Few authors have the good fortune to have a whole issue of a major, high-circulation magazine devoted to the publication of their first novel at about the time the hardcover edition is released. Such fortune was Price’s, however, when Harper’s published A Long and Happy Life in its April, 1962, issue. The book went on to win a William Faulkner Foundation Award for a first novel, and the critical reception of this first book was singularly favorable.
A Long and Happy Life presents Rosacoke Mustian to the reading public, as well as her erstwhile boyfriend, Wesley Beavers, who gets the innocent girl pregnant. Although he condescends to marry her, he then pretty much leaves her on her own. The book is alive with local color. In one of the early, most memorable scenes, Rosacoke needs to attend a funeral at a black church on a sizzling day in summer. Her friend Mildred Sutton has died in childbirth and is to be eulogized. Wesley Beavers drives his noisy motorcycle up to deliver Rosacoke to the funeral, but he does not go inside. Instead, he lingers outside and polishes his motorcycle, which is an extension of his being. Before the services are over, he leaves precipitously to get ready for the church picnic that he and Rosacoke are to attend that afternoon. As he screeches away from the church, he raises a trail of red dust behind him that one can almost taste, so vivid is Price’s description.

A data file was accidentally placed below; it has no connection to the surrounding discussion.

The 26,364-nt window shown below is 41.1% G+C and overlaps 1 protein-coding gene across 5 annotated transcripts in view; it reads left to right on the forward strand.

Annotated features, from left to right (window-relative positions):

The book is divided into three long chapters, each with appropriate subdivisions. The action takes place between July and Christmas, and each section marks a visit from Wesley, who three times comes the 130 miles from the naval base in Norfolk to see Rosacoke, his girlfriend. They have known each other for six years. Rosacoke is now twenty, Wesley twenty-two. Wesley is sexually experienced; Rosacoke is not.
Price supplies necessary details...
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A Long and Happy Life, Reynolds Price’s debut novel, chronicles the struggles of a young woman to assume her place in the community as a wife and mother. Reviewers welcomed this novel about a believable, vulnerable young woman as a relief from contemporary fiction and its academic experiments in self-consciousness.
Unwed and surrounded by fecundity, Rosacoke Mustian feels marginalized from her rural Southern community. Abandoned by the young man she desires—Wesley Beavers—because she will not have sex with him, Rosacoke becomes desperate. Rather than suffer social ostracization, she decides to try to arrest Wesley’s flight from the community and to bind him to her by giving him what he wants. In doing so, she mediates the tension between the demands of the community and the desires of the self. Her plan backfires as Wesley acknowledges her gift to him by calling her by another woman’s name during the act. To him, Rosacoke is simply another woman with whom he is sexual. Rather than gratifying her, her plan hurts her.
As a result of their one act of lovemaking, Rosacoke becomes pregnant. Repenting her selfishness in having set out to trap Wesley into a marriage that he did not want, she decides to assume sole responsibility for her predicament. Wesley accepts his duty, however, and proposes to her, a proposal that she accepts as a duty to her unborn child. He rescues her from the plight of being an unwed mother and thereby...
(The entire section is 413 words.)